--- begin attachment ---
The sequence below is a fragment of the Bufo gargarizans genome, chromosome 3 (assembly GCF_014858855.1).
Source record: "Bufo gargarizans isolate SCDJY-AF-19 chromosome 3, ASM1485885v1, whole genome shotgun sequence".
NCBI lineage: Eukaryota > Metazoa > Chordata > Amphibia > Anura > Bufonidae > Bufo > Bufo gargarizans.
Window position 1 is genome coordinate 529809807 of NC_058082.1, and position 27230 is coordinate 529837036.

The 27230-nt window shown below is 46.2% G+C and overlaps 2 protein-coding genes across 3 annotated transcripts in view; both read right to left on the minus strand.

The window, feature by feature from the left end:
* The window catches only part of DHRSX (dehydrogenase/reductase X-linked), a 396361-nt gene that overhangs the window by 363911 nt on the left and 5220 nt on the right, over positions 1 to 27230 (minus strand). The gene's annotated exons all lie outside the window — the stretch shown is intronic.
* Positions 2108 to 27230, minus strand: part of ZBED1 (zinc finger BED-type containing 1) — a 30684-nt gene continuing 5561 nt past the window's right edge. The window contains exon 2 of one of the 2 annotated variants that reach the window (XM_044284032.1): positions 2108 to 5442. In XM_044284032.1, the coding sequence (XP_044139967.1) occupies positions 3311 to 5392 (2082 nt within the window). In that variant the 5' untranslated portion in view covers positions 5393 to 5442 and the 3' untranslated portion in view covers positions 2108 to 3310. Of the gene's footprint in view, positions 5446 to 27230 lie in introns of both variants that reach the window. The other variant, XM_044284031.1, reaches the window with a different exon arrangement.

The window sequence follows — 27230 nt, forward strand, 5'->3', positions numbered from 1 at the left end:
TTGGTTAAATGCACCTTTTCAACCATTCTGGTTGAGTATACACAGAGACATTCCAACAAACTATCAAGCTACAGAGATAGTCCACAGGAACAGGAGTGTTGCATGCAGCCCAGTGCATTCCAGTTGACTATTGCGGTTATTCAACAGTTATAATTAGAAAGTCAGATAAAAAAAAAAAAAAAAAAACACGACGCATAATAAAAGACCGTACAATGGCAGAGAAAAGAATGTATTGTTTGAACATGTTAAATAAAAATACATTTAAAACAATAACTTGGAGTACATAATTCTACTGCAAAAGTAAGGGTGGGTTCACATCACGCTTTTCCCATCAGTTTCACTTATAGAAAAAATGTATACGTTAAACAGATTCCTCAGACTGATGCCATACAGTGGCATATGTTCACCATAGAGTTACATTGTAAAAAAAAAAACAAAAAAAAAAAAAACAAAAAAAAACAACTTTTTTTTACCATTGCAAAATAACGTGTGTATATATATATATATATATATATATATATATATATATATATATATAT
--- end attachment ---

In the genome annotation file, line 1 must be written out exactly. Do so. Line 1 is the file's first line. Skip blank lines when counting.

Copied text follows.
The sequence below is a fragment of the Bufo gargarizans genome, chromosome 3 (assembly GCF_014858855.1).